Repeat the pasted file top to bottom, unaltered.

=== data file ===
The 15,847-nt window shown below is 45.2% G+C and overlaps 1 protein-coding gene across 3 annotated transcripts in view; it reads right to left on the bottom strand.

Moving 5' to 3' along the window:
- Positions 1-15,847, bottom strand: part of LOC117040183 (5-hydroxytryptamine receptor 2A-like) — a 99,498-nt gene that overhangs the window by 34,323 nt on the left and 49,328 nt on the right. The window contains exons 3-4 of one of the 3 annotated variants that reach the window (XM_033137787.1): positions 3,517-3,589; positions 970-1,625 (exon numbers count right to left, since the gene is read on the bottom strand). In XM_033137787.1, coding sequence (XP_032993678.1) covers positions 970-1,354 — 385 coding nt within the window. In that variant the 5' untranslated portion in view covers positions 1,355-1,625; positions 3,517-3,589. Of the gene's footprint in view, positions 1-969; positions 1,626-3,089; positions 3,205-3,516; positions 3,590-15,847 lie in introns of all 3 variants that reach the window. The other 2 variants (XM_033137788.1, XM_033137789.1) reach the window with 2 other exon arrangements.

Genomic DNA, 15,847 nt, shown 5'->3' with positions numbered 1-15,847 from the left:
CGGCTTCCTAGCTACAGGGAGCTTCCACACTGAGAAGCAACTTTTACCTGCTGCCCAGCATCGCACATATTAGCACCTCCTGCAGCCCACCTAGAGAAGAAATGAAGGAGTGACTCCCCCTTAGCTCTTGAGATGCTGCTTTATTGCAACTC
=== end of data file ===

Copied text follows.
The 15,847-nt window shown below is 45.2% G+C and overlaps 1 protein-coding gene across 3 annotated transcripts in view; it reads right to left on the bottom strand.

Moving 5' to 3' along the window:
- Positions 1-15,847, bottom strand: part of LOC117040183 (5-hydroxytryptamine receptor 2A-like) — a 99,498-nt gene that overhangs the window by 34,323 nt on the left and 49,328 nt on the right. The window contains exons 3-4 of one of the 3 annotated variants that reach the window (XM_033137787.1): positions 3,517-3,589; positions 970-1,625 (exon numbers count right to left, since the gene is read on the bottom strand). In XM_033137787.1, coding sequence (XP_032993678.1) covers positions 970-1,354 — 385 coding nt within the window. In that variant the 5' untranslated portion in view covers positions 1,355-1,625; positions 3,517-3,589. Of the gene's footprint in view, positions 1-969; positions 1,626-3,089; positions 3,205-3,516; positions 3,590-15,847 lie in introns of all 3 variants that reach the window. The other 2 variants (XM_033137788.1, XM_033137789.1) reach the window with 2 other exon arrangements.

Genomic DNA, 15,847 nt, shown 5'->3' with positions numbered 1-15,847 from the left:
CGGCTTCCTAGCTACAGGGAGCTTCCACACTGAGAAGCAACTTTTACCTGCTGCCCAGCATCGCACATATTAGCACCTCCTGCAGCCCACCTAGAGAAGAAATGAAGGAGTGACTCCCCCTTAGCTCTTGAGATGCTGCTTTATTGCAACTC